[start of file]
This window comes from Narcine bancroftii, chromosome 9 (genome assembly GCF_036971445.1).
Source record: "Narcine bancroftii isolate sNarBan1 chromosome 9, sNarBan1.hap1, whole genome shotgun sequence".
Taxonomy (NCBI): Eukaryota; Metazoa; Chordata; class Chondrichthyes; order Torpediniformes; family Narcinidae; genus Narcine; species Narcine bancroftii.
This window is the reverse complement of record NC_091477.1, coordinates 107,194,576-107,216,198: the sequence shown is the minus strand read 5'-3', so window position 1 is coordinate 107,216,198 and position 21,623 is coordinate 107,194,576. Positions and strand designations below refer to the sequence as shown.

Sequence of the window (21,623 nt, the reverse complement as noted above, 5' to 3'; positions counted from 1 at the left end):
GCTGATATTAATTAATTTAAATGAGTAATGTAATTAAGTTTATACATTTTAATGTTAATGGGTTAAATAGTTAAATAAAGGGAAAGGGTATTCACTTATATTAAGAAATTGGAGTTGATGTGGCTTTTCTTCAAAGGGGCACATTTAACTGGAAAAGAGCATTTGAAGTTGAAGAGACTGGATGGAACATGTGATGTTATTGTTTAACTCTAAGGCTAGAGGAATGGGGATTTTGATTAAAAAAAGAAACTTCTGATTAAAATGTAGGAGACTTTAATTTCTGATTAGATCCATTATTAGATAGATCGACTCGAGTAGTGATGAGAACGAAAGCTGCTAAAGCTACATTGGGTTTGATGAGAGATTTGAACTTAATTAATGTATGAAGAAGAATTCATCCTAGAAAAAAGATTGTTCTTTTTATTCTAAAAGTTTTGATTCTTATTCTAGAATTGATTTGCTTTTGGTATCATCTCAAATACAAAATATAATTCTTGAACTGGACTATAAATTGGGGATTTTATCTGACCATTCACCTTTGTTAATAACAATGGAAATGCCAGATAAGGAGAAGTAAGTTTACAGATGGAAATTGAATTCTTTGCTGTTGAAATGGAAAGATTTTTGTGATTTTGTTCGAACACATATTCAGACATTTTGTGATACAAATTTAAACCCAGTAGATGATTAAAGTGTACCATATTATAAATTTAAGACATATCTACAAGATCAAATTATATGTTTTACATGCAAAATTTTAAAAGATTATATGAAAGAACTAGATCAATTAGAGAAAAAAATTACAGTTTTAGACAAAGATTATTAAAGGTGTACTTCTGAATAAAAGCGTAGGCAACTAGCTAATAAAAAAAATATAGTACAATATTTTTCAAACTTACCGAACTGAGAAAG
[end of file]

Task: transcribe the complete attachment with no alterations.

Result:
This window comes from Narcine bancroftii, chromosome 9 (genome assembly GCF_036971445.1).
Source record: "Narcine bancroftii isolate sNarBan1 chromosome 9, sNarBan1.hap1, whole genome shotgun sequence".
Taxonomy (NCBI): Eukaryota; Metazoa; Chordata; class Chondrichthyes; order Torpediniformes; family Narcinidae; genus Narcine; species Narcine bancroftii.
This window is the reverse complement of record NC_091477.1, coordinates 107,194,576-107,216,198: the sequence shown is the minus strand read 5'-3', so window position 1 is coordinate 107,216,198 and position 21,623 is coordinate 107,194,576. Positions and strand designations below refer to the sequence as shown.

Sequence of the window (21,623 nt, the reverse complement as noted above, 5' to 3'; positions counted from 1 at the left end):
GCTGATATTAATTAATTTAAATGAGTAATGTAATTAAGTTTATACATTTTAATGTTAATGGGTTAAATAGTTAAATAAAGGGAAAGGGTATTCACTTATATTAAGAAATTGGAGTTGATGTGGCTTTTCTTCAAAGGGGCACATTTAACTGGAAAAGAGCATTTGAAGTTGAAGAGACTGGATGGAACATGTGATGTTATTGTTTAACTCTAAGGCTAGAGGAATGGGGATTTTGATTAAAAAAAGAAACTTCTGATTAAAATGTAGGAGACTTTAATTTCTGATTAGATCCATTATTAGATAGATCGACTCGAGTAGTGATGAGAACGAAAGCTGCTAAAGCTACATTGGGTTTGATGAGAGATTTGAACTTAATTAATGTATGAAGAAGAATTCATCCTAGAAAAAAGATTGTTCTTTTTATTCTAAAAGTTTTGATTCTTATTCTAGAATTGATTTGCTTTTGGTATCATCTCAAATACAAAATATAATTCTTGAACTGGACTATAAATTGGGGATTTTATCTGACCATTCACCTTTGTTAATAACAATGGAAATGCCAGATAAGGAGAAGTAAGTTTACAGATGGAAATTGAATTCTTTGCTGTTGAAATGGAAAGATTTTTGTGATTTTGTTCGAACACATATTCAGACATTTTGTGATACAAATTTAAACCCAGTAGATGATTAAAGTGTACCATATTATAAATTTAAGACATATCTACAAGATCAAATTATATGTTTTACATGCAAAATTTTAAAAGATTATATGAAAGAACTAGATCAATTAGAGAAAAAAATTACAGTTTTAGACAAAGATTATTAAAGGTGTACTTCTGAATAAAAGCGTAGGCAACTAGCTAATAAAAAAAATATAGTACAATATTTTTCAAACTTACCGAACTGAGAAAG